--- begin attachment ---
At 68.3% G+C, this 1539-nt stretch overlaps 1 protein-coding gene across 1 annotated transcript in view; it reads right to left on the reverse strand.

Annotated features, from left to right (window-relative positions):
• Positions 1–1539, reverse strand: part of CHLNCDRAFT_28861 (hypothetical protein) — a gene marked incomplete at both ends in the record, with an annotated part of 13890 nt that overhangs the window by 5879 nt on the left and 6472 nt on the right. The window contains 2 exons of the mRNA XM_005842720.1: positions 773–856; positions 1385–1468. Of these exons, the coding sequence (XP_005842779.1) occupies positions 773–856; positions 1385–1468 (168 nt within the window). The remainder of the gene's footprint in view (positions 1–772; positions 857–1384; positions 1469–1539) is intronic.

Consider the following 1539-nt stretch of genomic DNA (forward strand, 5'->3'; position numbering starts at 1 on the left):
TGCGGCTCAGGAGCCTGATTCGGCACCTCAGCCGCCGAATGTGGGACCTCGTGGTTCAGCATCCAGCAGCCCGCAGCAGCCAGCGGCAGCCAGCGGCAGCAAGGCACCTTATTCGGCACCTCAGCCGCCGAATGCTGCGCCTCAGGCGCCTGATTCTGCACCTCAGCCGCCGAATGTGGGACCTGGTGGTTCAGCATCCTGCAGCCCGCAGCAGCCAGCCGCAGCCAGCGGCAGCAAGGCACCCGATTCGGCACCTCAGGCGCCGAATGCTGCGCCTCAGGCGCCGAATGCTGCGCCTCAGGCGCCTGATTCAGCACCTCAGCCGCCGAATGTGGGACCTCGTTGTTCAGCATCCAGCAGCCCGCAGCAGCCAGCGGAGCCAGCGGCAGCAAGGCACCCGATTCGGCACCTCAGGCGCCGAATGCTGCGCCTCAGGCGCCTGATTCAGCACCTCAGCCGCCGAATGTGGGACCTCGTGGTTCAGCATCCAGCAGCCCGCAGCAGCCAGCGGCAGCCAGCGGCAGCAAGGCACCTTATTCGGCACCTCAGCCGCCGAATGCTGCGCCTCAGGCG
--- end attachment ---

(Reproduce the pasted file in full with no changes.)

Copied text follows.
At 68.3% G+C, this 1539-nt stretch overlaps 1 protein-coding gene across 1 annotated transcript in view; it reads right to left on the reverse strand.

Annotated features, from left to right (window-relative positions):
• Positions 1–1539, reverse strand: part of CHLNCDRAFT_28861 (hypothetical protein) — a gene marked incomplete at both ends in the record, with an annotated part of 13890 nt that overhangs the window by 5879 nt on the left and 6472 nt on the right. The window contains 2 exons of the mRNA XM_005842720.1: positions 773–856; positions 1385–1468. Of these exons, the coding sequence (XP_005842779.1) occupies positions 773–856; positions 1385–1468 (168 nt within the window). The remainder of the gene's footprint in view (positions 1–772; positions 857–1384; positions 1469–1539) is intronic.

Consider the following 1539-nt stretch of genomic DNA (forward strand, 5'->3'; position numbering starts at 1 on the left):
TGCGGCTCAGGAGCCTGATTCGGCACCTCAGCCGCCGAATGTGGGACCTCGTGGTTCAGCATCCAGCAGCCCGCAGCAGCCAGCGGCAGCCAGCGGCAGCAAGGCACCTTATTCGGCACCTCAGCCGCCGAATGCTGCGCCTCAGGCGCCTGATTCTGCACCTCAGCCGCCGAATGTGGGACCTGGTGGTTCAGCATCCTGCAGCCCGCAGCAGCCAGCCGCAGCCAGCGGCAGCAAGGCACCCGATTCGGCACCTCAGGCGCCGAATGCTGCGCCTCAGGCGCCGAATGCTGCGCCTCAGGCGCCTGATTCAGCACCTCAGCCGCCGAATGTGGGACCTCGTTGTTCAGCATCCAGCAGCCCGCAGCAGCCAGCGGAGCCAGCGGCAGCAAGGCACCCGATTCGGCACCTCAGGCGCCGAATGCTGCGCCTCAGGCGCCTGATTCAGCACCTCAGCCGCCGAATGTGGGACCTCGTGGTTCAGCATCCAGCAGCCCGCAGCAGCCAGCGGCAGCCAGCGGCAGCAAGGCACCTTATTCGGCACCTCAGCCGCCGAATGCTGCGCCTCAGGCG